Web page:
Psychosexual Dysfunction

Psychosexual Dysfunction

(Sexual Aversion; Sexual Apathy; Hypoactive Sexual Desire)

How to Say It: si-co-sex-u-ull diss-funk-shun


A person with psychosexual dysfunction is not aroused or satisfied during sex. It can lead to relationship and self-esteem problems.


Psychosexual dysfunction is caused by mental health problems, such as:

  • Depression
  • Anxiety
  • Prior abuse or rape
  • Guilty feelings
  • Stress
  • Not feeling good about yourself
Brain in silhouette
Mental or emotional problems are at the center of the dysfunction.
Copyright © Nucleus Medical Media, Inc.

Risk Factors

Things that may raise the risk of this problem are:

  • Having any of the mental health problems that cause it
  • Problems at work
  • Problems with the people in a person's life
  • Hormone changes or postpartum depression from having a baby
  • Worrying about your sexual orientation
  • Worrying about having sex
  • Prior bad feelings or pain
  • Conflict with your partner
  • Guilt or worry because of religion or the way of life where you live
  • Money problems
  • Family problems
  • Abuse from your partner


Symptoms differ for men and women.


  • Not able to keep an erection
  • Ejaculate too soon or not at all
  • Not able to be aroused at the right moments
  • Not able to reach orgasm
  • Lessened desire for sex


  • Not able to reach orgasm
  • Low desire for sex
  • Muscles around the vagina that tighten without control and cause pain
  • Pain during sex
  • Dry vagina


The doctor will ask about your symptoms and health history. A physical exam may be done. A mental health exam may also be done. Blood tests may also be done.


Treatment depends on the cause. One or both of these methods may be used:

  • Medicines to balance hormones or treat mental health problems
  • Individual or couples therapy


There are no known guidelines to prevent this health problem.


American Psychiatric Association
National Institute of Mental Health


Canadian Mental Health Association
Canadian Psychiatric Association


Erectile dysfunction. EBSCO DynaMed website. Available at: Accessed November 19, 2020.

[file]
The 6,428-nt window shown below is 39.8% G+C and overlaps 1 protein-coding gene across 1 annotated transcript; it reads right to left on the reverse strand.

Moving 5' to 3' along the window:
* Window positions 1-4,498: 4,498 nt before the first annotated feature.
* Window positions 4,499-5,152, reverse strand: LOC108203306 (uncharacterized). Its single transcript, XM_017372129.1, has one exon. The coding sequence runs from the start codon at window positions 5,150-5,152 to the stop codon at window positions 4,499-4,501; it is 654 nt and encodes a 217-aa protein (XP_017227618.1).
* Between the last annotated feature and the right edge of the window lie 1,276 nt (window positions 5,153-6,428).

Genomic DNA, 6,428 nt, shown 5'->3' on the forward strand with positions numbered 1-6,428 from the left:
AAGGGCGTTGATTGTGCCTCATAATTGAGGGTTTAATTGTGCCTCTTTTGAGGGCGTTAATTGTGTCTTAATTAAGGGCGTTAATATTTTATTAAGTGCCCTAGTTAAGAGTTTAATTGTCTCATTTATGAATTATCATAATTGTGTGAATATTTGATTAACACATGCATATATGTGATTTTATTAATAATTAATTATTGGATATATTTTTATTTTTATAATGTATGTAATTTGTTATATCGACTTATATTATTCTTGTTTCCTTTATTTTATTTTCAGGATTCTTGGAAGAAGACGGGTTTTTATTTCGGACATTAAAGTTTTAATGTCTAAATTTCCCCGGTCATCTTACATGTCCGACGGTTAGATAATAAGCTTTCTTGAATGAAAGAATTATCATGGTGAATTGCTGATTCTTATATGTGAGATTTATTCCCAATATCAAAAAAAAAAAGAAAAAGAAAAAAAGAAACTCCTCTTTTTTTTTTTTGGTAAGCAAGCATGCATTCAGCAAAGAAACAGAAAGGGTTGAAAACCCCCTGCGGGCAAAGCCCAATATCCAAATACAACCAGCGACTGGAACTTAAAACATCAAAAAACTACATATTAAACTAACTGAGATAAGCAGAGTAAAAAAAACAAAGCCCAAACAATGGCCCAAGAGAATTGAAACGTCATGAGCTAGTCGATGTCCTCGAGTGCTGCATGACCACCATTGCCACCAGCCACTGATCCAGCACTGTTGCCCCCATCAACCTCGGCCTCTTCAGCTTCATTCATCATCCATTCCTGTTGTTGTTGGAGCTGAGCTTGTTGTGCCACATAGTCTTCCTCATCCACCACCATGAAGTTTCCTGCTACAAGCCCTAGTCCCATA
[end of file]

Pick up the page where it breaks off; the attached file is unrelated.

Female sexual dysfunction. EBSCO DynaMed website. Available at: Accessed November 19, 2020.
Hatzimouratidis K, Giuliano F, et al; European Association of Urology (EAU). Guideline on Male Sexual Dysfunction. EAU 2019.
Overview of female sexual function and dysfunction. Merck Manual Professional Version website. Available at: Accessed November 19, 2020.
Premature ejaculation. EBSCO DynaMed website. Available at: Accessed November 19, 2020.
Last reviewed September 2020 by EBSCO Medical Review Board Adrian Preda, MD
Last Updated: 4/16/2021

EBSCO Information Services is fully accredited by URAC. URAC is an independent, nonprofit health care accrediting organization dedicated to promoting health care quality through accreditation, certification and commendation.

This content is reviewed regularly and is updated when new and relevant evidence is made available. This information is neither intended nor implied to be a substitute for professional medical advice. Always seek the advice of your physician or other qualified health provider prior to starting any new treatment or with questions regarding a medical condition.

To send comments or feedback to our Editorial Team regarding the content please email us at Our Health Library Support team will respond to your email request within 2 business days.

Home |Terms and Conditions |Concerned About Privacy? |Accessibility |Careers |For Employers and Medical Plan Providers

You may also be looking for: CVS/pharmacy | MinuteClinic | Specialty Pharmacy | SilverScript | Accordant